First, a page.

Finding joy in the midst of anguish
by Seth Taylor, Director of Student Ministries
The possibilities were endless. The future was bright. Plans were made. When we found out, we were filled with an ecstatic, uncompromising joy. We immediately started what any new found parents would do—think a singular thought: What are we getting ourselves into? We already had two children, and adding a third meant that we were no longer playing man-to-man defense, but zone. Were we ready to parent, no longer at even numbers, but with the tides against us?
Then the games started. “Well, if we have a girl, what do you think about this name? And a boy? Oo, I know, this name is perfect. Wait, what room are they going to stay in? Do you know where the old baby clothes are? How are we going to arrange the car? How does our insurance work with babies again?
We recklessly made plans for this new-found, poppy-seed-sized child of ours. We prayed for a healthy baby and for everything to go well in the pregnancy nightly. God, surely, would answer this prayer for us.
Then, nothing happened. My wife didn’t feel the usual signs for the approximate weeks of being pregnant. The worries followed. Hollow thoughts that we can have no influence over plagued us in the back crevices of our minds.
Then the cramps. Then the bleeding.
Then the tears.
I have been told that it is hard to believe in God and have a relationship with Him due to the limitations of God and our senses. If I can’t see Him, feel Him, hear Him, how can I love him?
In light of recent events, I want to pose a couple more questions related to the previous one. Can you mourn someone that you never saw? Can you feel love for someone you never heard, or felt? Can you mourn the loss of a loved one that you never knew was there?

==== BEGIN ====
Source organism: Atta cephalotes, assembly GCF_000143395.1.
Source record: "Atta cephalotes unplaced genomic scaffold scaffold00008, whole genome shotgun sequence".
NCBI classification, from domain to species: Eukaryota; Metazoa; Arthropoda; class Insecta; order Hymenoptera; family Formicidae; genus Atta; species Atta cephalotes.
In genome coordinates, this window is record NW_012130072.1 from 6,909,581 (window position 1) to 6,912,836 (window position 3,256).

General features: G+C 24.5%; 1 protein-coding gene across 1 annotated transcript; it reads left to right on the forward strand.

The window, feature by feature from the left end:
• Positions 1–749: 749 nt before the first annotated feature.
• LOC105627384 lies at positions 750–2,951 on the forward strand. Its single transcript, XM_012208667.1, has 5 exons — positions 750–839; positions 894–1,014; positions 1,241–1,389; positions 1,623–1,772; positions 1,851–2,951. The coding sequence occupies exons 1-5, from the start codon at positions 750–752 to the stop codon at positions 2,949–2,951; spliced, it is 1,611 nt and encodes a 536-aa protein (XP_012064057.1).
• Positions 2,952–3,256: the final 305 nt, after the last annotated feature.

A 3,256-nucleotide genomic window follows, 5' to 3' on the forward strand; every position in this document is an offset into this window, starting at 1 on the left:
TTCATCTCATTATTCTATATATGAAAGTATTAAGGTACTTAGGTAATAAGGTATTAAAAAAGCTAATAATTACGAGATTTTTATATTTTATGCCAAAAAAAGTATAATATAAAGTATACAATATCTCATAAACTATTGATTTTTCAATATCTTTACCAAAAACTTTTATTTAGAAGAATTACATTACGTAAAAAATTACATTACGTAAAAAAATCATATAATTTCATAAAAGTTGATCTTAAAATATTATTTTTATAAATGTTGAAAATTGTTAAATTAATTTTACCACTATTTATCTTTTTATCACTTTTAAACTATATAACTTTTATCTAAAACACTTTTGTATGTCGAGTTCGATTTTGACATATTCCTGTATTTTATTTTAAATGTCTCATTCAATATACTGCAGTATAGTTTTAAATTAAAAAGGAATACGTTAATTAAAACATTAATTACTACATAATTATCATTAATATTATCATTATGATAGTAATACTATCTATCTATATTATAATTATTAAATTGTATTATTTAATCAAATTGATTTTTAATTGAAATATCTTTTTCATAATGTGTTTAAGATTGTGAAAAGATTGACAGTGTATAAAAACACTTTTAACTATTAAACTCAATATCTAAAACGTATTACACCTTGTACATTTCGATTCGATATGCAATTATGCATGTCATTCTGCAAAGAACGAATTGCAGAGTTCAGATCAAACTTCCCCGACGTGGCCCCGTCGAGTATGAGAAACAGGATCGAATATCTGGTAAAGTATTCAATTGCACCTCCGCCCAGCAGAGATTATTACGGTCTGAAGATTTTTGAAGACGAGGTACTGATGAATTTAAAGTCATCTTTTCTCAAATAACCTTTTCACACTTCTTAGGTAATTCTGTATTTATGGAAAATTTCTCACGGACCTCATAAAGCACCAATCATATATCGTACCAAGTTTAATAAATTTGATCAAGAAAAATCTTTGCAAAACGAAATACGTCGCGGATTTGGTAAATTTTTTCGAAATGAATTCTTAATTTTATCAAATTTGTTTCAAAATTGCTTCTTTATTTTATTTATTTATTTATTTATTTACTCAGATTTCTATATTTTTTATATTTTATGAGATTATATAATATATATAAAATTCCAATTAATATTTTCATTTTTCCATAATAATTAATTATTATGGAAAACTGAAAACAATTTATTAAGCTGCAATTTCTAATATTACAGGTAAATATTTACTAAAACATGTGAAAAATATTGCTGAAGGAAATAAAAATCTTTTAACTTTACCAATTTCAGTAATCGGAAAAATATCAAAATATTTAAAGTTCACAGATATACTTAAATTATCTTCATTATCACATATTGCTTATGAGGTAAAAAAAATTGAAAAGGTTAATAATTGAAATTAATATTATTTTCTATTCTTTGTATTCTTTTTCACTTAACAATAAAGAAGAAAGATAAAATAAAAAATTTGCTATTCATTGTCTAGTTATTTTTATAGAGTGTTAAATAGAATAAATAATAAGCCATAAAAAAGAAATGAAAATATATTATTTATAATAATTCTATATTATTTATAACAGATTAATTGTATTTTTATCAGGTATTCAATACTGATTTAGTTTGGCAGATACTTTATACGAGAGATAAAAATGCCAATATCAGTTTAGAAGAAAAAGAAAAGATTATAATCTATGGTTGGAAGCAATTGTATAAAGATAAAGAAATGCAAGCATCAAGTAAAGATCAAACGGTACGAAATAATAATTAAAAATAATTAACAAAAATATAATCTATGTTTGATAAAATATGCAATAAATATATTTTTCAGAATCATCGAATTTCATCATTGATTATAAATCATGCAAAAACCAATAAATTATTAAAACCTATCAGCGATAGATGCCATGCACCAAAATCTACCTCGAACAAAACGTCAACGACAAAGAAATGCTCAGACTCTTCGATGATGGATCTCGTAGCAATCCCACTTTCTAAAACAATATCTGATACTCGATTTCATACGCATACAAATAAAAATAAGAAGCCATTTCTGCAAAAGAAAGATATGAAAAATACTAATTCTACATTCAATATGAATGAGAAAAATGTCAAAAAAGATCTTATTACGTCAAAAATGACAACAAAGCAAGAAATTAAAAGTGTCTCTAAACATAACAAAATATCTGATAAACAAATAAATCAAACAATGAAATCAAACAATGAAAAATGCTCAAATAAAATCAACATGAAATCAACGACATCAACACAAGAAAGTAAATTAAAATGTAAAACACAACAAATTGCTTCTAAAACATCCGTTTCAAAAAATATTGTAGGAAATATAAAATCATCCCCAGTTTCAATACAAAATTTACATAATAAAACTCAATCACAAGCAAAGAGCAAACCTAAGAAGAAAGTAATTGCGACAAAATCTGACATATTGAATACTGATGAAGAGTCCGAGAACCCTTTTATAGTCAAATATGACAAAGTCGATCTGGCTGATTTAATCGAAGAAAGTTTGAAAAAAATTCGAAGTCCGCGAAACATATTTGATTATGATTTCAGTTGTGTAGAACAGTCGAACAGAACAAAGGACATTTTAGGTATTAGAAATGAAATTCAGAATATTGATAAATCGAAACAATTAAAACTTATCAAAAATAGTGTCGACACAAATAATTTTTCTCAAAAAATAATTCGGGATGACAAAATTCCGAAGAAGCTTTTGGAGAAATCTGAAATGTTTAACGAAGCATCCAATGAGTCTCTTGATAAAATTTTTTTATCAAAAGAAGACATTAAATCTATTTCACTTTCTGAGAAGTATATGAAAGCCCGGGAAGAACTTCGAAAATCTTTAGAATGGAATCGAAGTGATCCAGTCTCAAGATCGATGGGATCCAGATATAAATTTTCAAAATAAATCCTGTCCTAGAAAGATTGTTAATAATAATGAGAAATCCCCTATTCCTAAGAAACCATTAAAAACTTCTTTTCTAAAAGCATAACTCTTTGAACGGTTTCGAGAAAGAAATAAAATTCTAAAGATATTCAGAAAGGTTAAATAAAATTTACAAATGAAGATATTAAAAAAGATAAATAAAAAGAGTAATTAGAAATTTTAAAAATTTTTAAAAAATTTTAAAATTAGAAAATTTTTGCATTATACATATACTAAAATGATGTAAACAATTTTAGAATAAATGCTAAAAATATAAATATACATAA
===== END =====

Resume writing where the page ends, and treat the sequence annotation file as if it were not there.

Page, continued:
I can tell you the answer to that: absolutely. I never saw my child, I never heard, or felt, or sensed it in any way, shape, or form. I never had a conversation, or was able to hold him or her.
Despite that, I loved my kid. For as short as he or she was on this planet, I loved. Although I could not comprehend and I knew nothing about the human that passed, I lovedhim or her.
My Father can be like that, too. I don’t always seehim. I don’t always hearhim. But I loveHim. He is the reason why we have hope. Christ came down and experienced the pain of loss and separation. He has felt what I felt.
He died on the Cross so my child can be with Him.
King David had a child who died, too. He knew it was coming, and he prayed and prayed and prayed for God to withhold His hand. He did not. But look at what David says in 2nd Samuel 12:23:
“I will go to him, but he won’t return to me.”
I desperately want my child back. I want to meet that squishy face. I want to hold those tiny hands. I want to hold up that inevitably too-large-for-the-body head.
But he won’t return to me. I will, one day, go to him. I will, one day, join my child with the Father. It will be the ultimate reunion. The hope of Jesus Christ gives me this bonus gift: that I will meet a child of mine that I never met and we will, together, spend eternity worshipping the Lord. What a great God we have.
God is good. Always. Lord, please give my little one a hug for me, and say I will be there soon.